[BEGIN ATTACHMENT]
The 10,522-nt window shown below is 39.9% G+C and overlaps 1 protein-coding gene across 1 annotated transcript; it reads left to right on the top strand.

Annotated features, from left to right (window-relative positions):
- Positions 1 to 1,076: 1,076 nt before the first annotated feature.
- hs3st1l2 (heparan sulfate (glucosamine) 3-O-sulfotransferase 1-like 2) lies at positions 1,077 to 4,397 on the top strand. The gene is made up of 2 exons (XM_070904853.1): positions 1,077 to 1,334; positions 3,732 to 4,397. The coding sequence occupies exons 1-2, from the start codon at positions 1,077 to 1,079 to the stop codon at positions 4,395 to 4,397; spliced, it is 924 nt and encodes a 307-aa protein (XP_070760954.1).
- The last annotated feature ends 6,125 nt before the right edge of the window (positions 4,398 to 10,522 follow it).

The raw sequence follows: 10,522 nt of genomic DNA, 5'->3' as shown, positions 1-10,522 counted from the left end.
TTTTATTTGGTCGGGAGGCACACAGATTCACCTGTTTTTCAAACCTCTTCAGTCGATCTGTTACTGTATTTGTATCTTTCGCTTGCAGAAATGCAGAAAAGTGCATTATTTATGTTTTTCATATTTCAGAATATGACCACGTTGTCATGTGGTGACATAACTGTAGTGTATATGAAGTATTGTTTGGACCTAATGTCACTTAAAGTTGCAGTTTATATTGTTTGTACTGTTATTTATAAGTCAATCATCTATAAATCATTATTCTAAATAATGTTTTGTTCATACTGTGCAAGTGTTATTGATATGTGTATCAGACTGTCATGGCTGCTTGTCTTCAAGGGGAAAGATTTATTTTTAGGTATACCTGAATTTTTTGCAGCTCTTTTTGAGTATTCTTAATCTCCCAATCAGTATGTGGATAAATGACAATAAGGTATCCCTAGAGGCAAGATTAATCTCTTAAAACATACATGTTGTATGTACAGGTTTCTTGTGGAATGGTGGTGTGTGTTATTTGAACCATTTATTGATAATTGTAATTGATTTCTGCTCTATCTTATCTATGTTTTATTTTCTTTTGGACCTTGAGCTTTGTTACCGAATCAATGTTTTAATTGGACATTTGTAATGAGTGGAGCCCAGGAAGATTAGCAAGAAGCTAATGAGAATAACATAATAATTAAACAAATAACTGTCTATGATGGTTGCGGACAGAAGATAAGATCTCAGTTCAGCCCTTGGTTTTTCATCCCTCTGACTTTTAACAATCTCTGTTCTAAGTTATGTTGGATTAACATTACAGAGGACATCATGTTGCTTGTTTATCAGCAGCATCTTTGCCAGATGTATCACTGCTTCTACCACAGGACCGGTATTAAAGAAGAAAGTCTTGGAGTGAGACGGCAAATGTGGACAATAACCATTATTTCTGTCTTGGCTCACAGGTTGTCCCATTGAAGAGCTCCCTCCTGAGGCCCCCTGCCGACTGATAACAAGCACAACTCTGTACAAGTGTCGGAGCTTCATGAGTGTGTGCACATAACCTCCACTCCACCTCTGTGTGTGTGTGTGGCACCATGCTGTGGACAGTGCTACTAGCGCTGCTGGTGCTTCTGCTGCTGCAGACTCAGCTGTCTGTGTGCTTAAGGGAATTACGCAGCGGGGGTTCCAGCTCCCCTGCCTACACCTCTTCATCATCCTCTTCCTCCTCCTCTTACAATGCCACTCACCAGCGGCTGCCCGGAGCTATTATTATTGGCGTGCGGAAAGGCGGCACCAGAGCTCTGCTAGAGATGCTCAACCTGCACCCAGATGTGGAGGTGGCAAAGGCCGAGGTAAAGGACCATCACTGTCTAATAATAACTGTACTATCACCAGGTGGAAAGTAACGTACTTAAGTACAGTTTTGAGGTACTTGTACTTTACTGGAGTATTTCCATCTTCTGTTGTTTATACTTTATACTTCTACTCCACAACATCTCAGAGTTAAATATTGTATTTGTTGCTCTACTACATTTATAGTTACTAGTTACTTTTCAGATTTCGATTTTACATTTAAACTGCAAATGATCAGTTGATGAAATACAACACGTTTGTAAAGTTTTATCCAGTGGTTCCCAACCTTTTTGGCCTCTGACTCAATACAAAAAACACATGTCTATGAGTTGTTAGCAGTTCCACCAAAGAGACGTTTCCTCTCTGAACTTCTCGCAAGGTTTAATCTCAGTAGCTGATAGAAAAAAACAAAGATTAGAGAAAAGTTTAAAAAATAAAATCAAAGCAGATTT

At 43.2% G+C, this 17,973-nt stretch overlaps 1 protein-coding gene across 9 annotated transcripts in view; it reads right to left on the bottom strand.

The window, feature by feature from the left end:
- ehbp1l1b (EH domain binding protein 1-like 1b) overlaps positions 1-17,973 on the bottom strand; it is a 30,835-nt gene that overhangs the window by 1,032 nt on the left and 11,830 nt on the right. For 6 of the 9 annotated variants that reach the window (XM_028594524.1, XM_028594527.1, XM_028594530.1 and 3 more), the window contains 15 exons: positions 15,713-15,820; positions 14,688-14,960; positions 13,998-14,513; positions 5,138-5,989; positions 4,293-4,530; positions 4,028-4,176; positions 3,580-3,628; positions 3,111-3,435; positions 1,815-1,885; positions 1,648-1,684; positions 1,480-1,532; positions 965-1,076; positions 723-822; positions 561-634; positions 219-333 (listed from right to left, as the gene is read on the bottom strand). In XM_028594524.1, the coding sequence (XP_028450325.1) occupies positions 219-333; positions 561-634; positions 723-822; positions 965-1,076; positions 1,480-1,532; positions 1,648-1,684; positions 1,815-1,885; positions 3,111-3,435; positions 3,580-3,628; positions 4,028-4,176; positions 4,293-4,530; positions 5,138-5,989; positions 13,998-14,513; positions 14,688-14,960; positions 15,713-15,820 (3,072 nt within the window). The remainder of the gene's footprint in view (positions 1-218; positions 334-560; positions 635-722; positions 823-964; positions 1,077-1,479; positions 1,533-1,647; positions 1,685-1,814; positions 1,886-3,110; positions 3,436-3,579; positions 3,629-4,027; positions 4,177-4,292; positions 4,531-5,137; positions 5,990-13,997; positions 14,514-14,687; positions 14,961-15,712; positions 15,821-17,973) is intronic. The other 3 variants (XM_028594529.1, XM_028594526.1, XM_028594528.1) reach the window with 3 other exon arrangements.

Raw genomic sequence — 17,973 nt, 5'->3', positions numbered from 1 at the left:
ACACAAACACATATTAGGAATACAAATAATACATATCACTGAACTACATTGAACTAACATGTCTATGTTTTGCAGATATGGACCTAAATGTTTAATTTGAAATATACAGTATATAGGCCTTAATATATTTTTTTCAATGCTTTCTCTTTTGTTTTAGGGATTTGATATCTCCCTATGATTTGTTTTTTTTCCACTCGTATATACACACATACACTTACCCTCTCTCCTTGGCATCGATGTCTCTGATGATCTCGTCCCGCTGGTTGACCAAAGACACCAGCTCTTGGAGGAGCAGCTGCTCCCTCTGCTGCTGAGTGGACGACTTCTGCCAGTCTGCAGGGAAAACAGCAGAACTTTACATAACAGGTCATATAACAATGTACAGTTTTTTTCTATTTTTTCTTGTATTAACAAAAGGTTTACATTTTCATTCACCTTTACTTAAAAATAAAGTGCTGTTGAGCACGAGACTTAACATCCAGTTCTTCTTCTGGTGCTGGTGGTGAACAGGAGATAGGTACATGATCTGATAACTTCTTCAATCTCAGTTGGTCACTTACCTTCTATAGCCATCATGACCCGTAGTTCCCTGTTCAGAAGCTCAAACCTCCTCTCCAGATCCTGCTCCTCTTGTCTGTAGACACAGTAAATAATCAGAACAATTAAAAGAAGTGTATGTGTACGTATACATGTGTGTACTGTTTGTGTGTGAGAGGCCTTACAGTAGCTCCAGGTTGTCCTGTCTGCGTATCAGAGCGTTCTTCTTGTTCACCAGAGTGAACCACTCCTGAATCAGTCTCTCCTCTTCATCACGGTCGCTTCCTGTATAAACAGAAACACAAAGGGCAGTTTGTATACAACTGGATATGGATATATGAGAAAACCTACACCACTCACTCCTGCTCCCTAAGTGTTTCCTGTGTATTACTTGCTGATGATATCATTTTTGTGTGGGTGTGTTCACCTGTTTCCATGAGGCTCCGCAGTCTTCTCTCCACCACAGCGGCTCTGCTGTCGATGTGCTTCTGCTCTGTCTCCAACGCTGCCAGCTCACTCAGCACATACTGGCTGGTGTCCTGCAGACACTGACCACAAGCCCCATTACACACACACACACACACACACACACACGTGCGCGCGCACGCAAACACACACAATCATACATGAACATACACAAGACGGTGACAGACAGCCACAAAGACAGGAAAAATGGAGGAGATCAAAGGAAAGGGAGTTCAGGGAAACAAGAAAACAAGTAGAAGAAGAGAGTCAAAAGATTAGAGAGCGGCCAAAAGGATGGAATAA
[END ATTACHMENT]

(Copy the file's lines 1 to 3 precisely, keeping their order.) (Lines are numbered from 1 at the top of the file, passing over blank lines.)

The 10,522-nt window shown below is 39.9% G+C and overlaps 1 protein-coding gene across 1 annotated transcript; it reads left to right on the top strand.

Annotated features, from left to right (window-relative positions):
- Positions 1 to 1,076: 1,076 nt before the first annotated feature.